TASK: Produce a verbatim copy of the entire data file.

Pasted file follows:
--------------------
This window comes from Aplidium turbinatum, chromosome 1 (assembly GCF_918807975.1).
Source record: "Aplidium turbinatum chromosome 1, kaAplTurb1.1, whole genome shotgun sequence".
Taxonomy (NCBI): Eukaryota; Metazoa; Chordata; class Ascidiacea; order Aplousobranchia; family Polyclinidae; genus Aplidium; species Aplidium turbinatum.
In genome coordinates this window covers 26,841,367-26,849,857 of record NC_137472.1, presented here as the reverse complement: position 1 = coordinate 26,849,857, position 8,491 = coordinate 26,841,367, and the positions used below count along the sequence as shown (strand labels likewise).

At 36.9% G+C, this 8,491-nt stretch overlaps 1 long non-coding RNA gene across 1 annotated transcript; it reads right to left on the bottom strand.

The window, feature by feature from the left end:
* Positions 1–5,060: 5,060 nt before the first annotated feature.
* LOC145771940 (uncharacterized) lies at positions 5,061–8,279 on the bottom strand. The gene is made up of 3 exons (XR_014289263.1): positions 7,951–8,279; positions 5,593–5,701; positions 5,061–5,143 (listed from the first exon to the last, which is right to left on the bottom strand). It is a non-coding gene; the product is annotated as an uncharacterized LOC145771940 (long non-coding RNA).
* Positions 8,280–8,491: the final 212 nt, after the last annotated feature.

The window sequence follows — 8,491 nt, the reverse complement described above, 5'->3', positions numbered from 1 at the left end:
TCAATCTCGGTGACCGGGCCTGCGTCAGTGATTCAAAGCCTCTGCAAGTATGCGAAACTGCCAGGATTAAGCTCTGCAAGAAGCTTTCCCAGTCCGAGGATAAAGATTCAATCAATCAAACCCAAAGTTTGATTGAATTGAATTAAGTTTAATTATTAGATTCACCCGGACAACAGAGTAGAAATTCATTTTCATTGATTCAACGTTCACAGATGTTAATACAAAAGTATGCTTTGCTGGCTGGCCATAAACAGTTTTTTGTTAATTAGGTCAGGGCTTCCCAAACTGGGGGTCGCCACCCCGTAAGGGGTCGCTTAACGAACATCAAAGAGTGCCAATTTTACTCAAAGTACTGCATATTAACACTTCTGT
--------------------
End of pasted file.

This window comes from Aplidium turbinatum, chromosome 1 (assembly GCF_918807975.1).
Source record: "Aplidium turbinatum chromosome 1, kaAplTurb1.1, whole genome shotgun sequence".
Taxonomy (NCBI): Eukaryota; Metazoa; Chordata; class Ascidiacea; order Aplousobranchia; family Polyclinidae; genus Aplidium; species Aplidium turbinatum.
In genome coordinates this window covers 26,841,367-26,849,857 of record NC_137472.1, presented here as the reverse complement: position 1 = coordinate 26,849,857, position 8,491 = coordinate 26,841,367, and the positions used below count along the sequence as shown (strand labels likewise).

At 36.9% G+C, this 8,491-nt stretch overlaps 1 long non-coding RNA gene across 1 annotated transcript; it reads right to left on the bottom strand.

The window, feature by feature from the left end:
* Positions 1–5,060: 5,060 nt before the first annotated feature.
* LOC145771940 (uncharacterized) lies at positions 5,061–8,279 on the bottom strand. The gene is made up of 3 exons (XR_014289263.1): positions 7,951–8,279; positions 5,593–5,701; positions 5,061–5,143 (listed from the first exon to the last, which is right to left on the bottom strand). It is a non-coding gene; the product is annotated as an uncharacterized LOC145771940 (long non-coding RNA).
* Positions 8,280–8,491: the final 212 nt, after the last annotated feature.

The window sequence follows — 8,491 nt, the reverse complement described above, 5'->3', positions numbered from 1 at the left end:
TCAATCTCGGTGACCGGGCCTGCGTCAGTGATTCAAAGCCTCTGCAAGTATGCGAAACTGCCAGGATTAAGCTCTGCAAGAAGCTTTCCCAGTCCGAGGATAAAGATTCAATCAATCAAACCCAAAGTTTGATTGAATTGAATTAAGTTTAATTATTAGATTCACCCGGACAACAGAGTAGAAATTCATTTTCATTGATTCAACGTTCACAGATGTTAATACAAAAGTATGCTTTGCTGGCTGGCCATAAACAGTTTTTTGTTAATTAGGTCAGGGCTTCCCAAACTGGGGGTCGCCACCCCGTAAGGGGTCGCTTAACGAACATCAAAGAGTGCCAATTTTACTCAAAGTACTGCATATTAACACTTCTGT